Riverside is a proud city that has participated in the cultural and economic changes within California through several milestones. From helping build California’s then-miniscule citrus industry in the early 1900s to having Tomas Rivera, the first Hispanic UC chancellor, Riverside has never been afraid to be inclusive and outgoing.
The Riverside International Film Festival is taking place this year at the Box Theater in Riverside. The film festival in its entirety will occur from April 3 to April 12, but presented here is a powerful snapshot of the types of movies that are playing, and general information on a few. But more importantly, the films’ contributions to Riverside’s artistic and cultural merit — on how Riverside is always a bedrock for enthusiastic and optimistic outsiders with a vision — will certainly be shown and felt.
One of the earlier films to be shown was “Blue Eyed Boy,” an Iranian film by Amir Masoud Soheili. Only 18 minutes long, it’s about a young boy who can only see the world in blue. Through some mishap, the boy accidentally kills livestock, causing his family to consult a shaman to cure his color blindness. The film is an exploration of difference and belonging, and the struggle to adjust to a society with a handicap.
“Dear Friends/Para Los Amigos” is an Argentine film by Paulina Dana that narrates the story of six friends who congregate at a cemetery for a seemingly pointless day of relaxing. The film contrasts the exuberance of the teens and their relationships and ideas with the stark coldness of the cemetery. However, at the end of the film, the meeting at the cemetery comes into focus: They are visiting the grave of a deceased friend.
Jade Bryan’s “The Shattered Mind” is the longest of the three short films, tells the story of Zhane Ryan, a deaf girl who suffers from a weird illness and anxiety. The illness has a connection to her mysterious past, which her mother goes to great lengths to hide. The film follows her attempts to uncover this mysterious past at all costs. Bryan gave an interview afterward talking about the struggles of being a deaf director, and how she utilized crowdfunding to fund the film.
The last film to premiere Friday evening was “Found On South Street.” In the film, Arthur Hodges Jr. (Austin Cary) plays a deaf man who invents a remarkable earpiece for himself and others, but the success comes with terrible costs. In the post-movie Q-and-A, Cary, himself deaf, explained how the protagonist’s struggle with his identity within the deaf community and culture was a cleansing process for his own questions and insecurities. Director Jonathan Blair spoke about how his mother’s deafness and the challenge of growing up with that inspired him to create “Found On South Street.” “I think it’s great that there’s more acceptance and understanding for the deaf community,” he said. “People shouldn’t be defined simply by their handicap.”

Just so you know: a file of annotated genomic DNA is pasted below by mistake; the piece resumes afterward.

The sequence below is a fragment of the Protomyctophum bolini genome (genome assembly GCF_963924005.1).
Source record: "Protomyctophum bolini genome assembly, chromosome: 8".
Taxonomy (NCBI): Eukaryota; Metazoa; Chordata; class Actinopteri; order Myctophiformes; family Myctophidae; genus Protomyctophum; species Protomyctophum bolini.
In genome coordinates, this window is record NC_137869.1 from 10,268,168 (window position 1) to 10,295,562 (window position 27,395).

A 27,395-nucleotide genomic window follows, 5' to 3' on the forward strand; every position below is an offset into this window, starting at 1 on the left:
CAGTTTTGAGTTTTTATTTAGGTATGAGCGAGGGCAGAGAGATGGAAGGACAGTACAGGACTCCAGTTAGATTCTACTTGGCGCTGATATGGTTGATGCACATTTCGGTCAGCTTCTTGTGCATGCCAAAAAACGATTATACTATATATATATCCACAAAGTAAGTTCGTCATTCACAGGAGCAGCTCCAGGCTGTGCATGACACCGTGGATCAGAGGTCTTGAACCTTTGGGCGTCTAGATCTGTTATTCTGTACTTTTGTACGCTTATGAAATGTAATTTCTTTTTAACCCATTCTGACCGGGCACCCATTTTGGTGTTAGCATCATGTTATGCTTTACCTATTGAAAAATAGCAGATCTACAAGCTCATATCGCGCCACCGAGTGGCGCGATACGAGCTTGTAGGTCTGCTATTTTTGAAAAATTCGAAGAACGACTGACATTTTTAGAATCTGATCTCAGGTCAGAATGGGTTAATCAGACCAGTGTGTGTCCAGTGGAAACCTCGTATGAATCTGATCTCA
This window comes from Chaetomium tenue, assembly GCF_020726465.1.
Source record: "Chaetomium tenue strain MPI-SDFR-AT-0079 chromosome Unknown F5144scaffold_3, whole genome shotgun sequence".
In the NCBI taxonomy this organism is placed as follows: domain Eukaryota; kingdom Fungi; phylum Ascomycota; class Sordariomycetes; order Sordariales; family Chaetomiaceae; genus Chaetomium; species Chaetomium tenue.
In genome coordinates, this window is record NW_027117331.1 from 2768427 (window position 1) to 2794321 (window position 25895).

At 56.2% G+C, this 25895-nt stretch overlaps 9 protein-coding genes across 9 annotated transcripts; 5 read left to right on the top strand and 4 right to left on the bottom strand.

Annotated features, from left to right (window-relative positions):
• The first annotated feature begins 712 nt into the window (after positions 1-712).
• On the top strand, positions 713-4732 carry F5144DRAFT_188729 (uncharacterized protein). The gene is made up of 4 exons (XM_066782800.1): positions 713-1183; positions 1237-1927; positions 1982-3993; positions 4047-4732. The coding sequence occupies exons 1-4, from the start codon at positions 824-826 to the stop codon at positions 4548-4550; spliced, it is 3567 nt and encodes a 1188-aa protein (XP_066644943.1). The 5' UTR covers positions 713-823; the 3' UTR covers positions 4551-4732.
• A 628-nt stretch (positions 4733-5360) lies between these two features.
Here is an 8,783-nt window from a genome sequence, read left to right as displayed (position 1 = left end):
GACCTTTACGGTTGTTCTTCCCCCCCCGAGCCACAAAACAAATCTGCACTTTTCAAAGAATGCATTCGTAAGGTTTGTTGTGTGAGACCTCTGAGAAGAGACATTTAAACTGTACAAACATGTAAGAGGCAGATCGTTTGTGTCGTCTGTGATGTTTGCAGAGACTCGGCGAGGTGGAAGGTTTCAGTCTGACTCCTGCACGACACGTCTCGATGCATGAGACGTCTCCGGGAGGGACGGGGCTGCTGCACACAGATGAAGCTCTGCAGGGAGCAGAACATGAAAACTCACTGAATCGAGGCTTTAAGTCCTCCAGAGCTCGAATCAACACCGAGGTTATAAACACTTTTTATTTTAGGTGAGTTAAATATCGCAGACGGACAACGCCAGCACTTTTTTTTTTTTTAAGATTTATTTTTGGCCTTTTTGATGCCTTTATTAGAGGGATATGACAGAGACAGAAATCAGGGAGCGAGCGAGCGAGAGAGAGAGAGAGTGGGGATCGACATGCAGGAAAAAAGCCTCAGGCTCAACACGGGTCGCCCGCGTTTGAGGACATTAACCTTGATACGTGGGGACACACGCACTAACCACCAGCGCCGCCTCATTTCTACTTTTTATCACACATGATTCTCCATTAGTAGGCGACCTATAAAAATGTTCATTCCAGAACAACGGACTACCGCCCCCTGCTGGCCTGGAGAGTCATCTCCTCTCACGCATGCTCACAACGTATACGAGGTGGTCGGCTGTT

Tim Bartell’s independent feature film “Dirty Beautiful” stars a young aspiring writer named David who can’t seem to buckle down and truly perfect his craft, and a troubled, homeless girl named Kat he meets along the way. David agrees to let her move into his small apartment as the two attempt to have a romantic relationship. However, Kat is much too wild for David’s lifestyle. The two endure months of crazy, liquor-filled nights and loving but hating each other’s guts.
During a Q-and-A after the film, Bartell revealed that Kat was inspired by a hitchhiker that he picked up along the road a few years ago who appeared to be a drifter. “She had stayed in my mind and I thought there might be a really good story there,” he explained. The character David was loosely based off of himself, a then-lonely writer whose need for love may have driven him to consider something impulsive like taking a hitchhiker home.
The film contained two alternate endings: one that sees David moving on from Kat and changing his life for the better and a second that shows him taking her back after an explosive argument that resulted in her leaving him. “The first ending does feel more conventional. We’d like to believe that we learn, we grow and never make those same mistakes but we do tend to fall back into those mistakes,” he said. The film did an excellent job of embodying the imperfections of human nature and our need for just a little taste of love and physical connection, no matter the consequences.
Up next was a documentary directed by Keun-Pyo Park entitled, Eric Barr’s “A Piece of My Mind.” The film shows Barr’s difficult recovery after a near-death experience that resulted in a one-man show starring the then-UCR theater professor. Park also works at UCR teaching film production in the department of theatre, film and digital production. An impressive display of courage and determination, Barr adamantly explained that he wouldn’t let the stroke that nearly killed him stop him from living his life to the fullest. Throughout the film, we were introduced to friends and family members who helped Barr make a speedy recovery and only spoke of him in the highest regard.
The final film for Saturday, “American Real: The Forrest Lucas Story” is a documentary that portrays Forrest Lucas’ ascent to a luxurious life. If any film could embody the age-old rags-to-riches tale, it’d be this one. It tells Lucas’ life story, first recounting his rough childhood. “My whole family, including me and my three younger sisters, all lived in a ‘shack,’” he explained. His father struggled with alcoholism and only came home “when he sobered up for a day.” Lucas worked as a truck driver for much of his life until he founded Lucas Oil Products at age 47, after inventing an oil additive to help big rigs not overheat. His multimillion dollar company now sells more than 100 oils, additives and greases. Having endured unimaginative pain and poverty in childhood, Lucas’ success story is one that deserved to be listened to.